wow, sad to see it go. while i never got around to registering myself, i was looking forward to seeing it in operation.

i guess the problem was that there are plenty of other avenues of exchange by now, that going through the laborious KYC registration process when you could just... go elsewhere, didn't make sense for a most users.

i suppose we'll just have to wait until someone like scottrade, or one of the big forex players, decides to add BTC to their trading options. Smiley

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April 11, 2011, 01:59:08 PM
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@davidonpda: could you publish the no-action letter you got from Treasury or at least give us its citation? I am working on a legal paper on bitcoin and the letter would be very useful. Thanks!
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April 12, 2011, 04:21:56 AM
 #10

What reubgr asked. I'm interested in setting up an exchange service and I have no idea what the legal barriers are.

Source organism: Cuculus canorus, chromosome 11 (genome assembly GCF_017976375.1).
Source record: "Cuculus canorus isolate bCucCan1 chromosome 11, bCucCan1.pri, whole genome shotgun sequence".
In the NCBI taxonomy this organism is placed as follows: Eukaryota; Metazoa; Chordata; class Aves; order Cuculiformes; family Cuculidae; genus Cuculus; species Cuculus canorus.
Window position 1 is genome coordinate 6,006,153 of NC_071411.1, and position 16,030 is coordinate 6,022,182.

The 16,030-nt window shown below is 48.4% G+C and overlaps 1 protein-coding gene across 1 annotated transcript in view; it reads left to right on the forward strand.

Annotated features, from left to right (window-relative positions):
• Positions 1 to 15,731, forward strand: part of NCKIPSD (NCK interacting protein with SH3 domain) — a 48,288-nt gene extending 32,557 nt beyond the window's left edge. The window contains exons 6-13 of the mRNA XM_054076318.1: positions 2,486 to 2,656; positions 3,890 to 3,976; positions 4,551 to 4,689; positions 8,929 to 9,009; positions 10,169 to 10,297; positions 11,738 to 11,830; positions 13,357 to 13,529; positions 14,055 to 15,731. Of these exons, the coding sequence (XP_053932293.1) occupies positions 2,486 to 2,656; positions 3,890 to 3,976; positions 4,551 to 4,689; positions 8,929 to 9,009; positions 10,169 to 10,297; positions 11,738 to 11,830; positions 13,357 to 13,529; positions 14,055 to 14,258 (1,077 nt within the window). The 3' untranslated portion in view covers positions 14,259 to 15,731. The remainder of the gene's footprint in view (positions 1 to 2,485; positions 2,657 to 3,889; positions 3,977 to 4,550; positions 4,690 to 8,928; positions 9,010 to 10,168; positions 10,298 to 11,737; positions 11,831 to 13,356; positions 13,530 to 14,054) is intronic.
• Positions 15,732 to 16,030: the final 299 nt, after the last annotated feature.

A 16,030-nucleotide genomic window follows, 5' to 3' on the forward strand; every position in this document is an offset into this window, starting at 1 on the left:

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April 12, 2011, 08:36:16 AM
 #11

For those messing around with a PHP site, you can pull info from MtGox's site easily with his json api. A PHP Sample:

Code:
<?php
    
//Pull MTGOX Prices
    
$mtgoxtrade file_get_contents("https://www.mtgox.com/code/data/ticker.php");

    
//decode json information and place into array
    
$gettradedata json_decode($mtgoxtrade);
    
$tickerarray $gettradedata->ticker;

    
//Get the Current Bid, Ask, or any other data available. 
    
$CurrentBid $tickerarray->buy;
    
$CurrentAsk $tickerarray->sell
    
$CurrentVolume $tickerarray->vol
    
$CurrentHigh $tickerarray->high
    
$CurrentLow $tickerarray->low
    
$LastPrice $tickerarray->last
?>

/quote]

Thanx a lot dude! You saved me some time =D
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April 24, 2011, 04:53:57 PM
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bumping this in hope we can get the letter or direct quote on the ruling.  there is a lot of interest in this.
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May 05, 2011, 09:39:16 PM
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also bumping this
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May 06, 2011, 12:34:33 AM
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also bumping this

bump bump...

Also, would it be possible to set up the exchange with simple registration requirements, and then lift the $1000/day limit if you do everything for KYC?